Rice Comes up Empty in Jerusalem, Ramallah, Cairo, Amman, Riyadh

US Secretary of State Condoleezza Rice landed in the Middle East Sunday, Oct. 14 from a bruising encounter with Russian president Vladimir Putin, an experience which she shared with defense secretary Robert Gates.

She fared no better in her quest for a Middle East international peace conference geared to shaping the mold for a Palestinian state before the end of the year.

The bad news dogged her every step in the troubled region.

Israeli prime minister Ehud Olmert told her nothing had been settled with Mahmoud Abbas and no joint document on core issues would be forthcoming in time for the Annapolis conference. Hence, no starting point for brass tacks final-status talks on the two-state solution of the Bush vision.

This evaluation was echoed by Egypt’s president Hosni Mubarak and the Middle East Quartet’s special envoy Tony Blair.

Rice’s hopes of getting the peace process in full spate before the end of the Bush presidency had fallen flat. She was advised that the best thing Washington could to in these circumstances was to postpone the conference indefinitely.

DEBKA-Net-Weekly’s exclusive sources in the Middle East list the rebuffs which greeted Condoleezza Rice between Sunday and Wednesday, Oct.14-17.

Saudi Arabia begged off attendance at Annapolis through an intermediary. Mubarak was asked to forward the message.

Egypt. The Egyptian president Mubarak had this to say:

1. I don’t see any basis at all for a conference.

2. There is not the slightest chance of the Palestinian Authority chairman Mahmoud Abbas (Abu Mazen) and prime minister Olmert reaching any sort of accord. Therefore, the United States must save face and postpone.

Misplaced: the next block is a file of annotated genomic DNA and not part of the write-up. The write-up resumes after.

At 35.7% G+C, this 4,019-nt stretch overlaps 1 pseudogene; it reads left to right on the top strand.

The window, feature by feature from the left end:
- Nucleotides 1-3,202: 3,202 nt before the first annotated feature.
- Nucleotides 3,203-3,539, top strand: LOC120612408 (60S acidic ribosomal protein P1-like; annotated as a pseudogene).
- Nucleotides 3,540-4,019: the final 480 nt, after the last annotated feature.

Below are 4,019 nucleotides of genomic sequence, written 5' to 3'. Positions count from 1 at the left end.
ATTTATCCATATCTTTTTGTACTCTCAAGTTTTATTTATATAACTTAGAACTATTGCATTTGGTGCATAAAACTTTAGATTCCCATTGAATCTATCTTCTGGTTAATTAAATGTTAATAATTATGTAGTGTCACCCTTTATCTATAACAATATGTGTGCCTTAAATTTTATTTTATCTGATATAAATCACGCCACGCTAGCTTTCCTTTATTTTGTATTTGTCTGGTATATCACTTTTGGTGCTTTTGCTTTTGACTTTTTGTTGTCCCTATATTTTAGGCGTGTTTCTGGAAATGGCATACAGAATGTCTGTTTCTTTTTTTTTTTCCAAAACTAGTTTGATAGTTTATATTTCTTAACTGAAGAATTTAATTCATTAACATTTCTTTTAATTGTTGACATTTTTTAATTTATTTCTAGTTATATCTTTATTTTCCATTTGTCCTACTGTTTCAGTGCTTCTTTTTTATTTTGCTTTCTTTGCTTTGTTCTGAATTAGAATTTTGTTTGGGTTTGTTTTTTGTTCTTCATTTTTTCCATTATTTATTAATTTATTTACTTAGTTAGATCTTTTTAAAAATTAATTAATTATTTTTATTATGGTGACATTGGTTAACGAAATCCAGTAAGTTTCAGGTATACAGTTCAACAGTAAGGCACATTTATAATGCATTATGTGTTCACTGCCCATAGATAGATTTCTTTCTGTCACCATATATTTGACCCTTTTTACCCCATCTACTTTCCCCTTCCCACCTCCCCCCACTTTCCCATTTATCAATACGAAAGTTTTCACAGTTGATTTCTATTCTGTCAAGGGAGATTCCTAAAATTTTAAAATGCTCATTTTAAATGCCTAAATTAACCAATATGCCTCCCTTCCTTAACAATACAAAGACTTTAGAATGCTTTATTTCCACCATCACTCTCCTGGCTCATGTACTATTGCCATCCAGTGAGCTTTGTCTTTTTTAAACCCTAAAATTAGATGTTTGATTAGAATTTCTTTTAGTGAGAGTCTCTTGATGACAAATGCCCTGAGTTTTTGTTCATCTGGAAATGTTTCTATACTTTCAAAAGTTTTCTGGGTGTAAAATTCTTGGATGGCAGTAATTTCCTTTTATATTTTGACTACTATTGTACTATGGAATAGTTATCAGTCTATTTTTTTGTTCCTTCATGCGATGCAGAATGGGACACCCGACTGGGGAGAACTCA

Arabs cry off one by one


Jordan. In a brusque snub quite unlike him, King Abdullah was pointedly absent from Amman on the day of the US Secretary’s scheduled visit. The Jordanian king announced he was spending time at his private estate outside London and invited her to come over.

The Arab League Follow-up Committee. The Arab League secretary Amr Musa met the US Secretary during her stopover in Cairo Tuesday, Oct. 16, and informed her that he saw no chance of any of the twelve Arab governments on the committee, which monitors the Arab-Israeli peace process, participating in the Annapolis conference.

After the Saudis cried off, most of the Gulf emirates and Morocco decided to stay away.

Our sources add that Malaysia and Indonesia, which watched to see which way the Saudis jumped, are also considering turning down Washington’s invitation.

Israel. Olmert told Rice bluntly that the American drive for an international conference before the end of the year is unrealistic; time is too short for Israel and the Palestinians to agree on anything.

In any case, he warned the US Secretary, while in their seven tete-a-tetes Abbas seemed to have accepted the trade-off principle, he has since turned tough. Now he wants detailed accords on six core issues of the Israel-Palestinian conflict to be put on the table before the international conference.

Palestinians. After his second round of talks with Condoleezza Rice Wednesday, Oct. 17, Abu Mazen said that as matters stand now – he accused Israel of deliberate sabotage – he is not at all sure the Palestinians should attend the meeting. Ex-prime minister Ahmed Qurei (Abu Ala), who leads the Palestinian negotiating team, went further and said the Palestinians should definitely not go to Annapolis because the accords and understandings reached (or not) in the Olmert-Abbas conversations are not binding.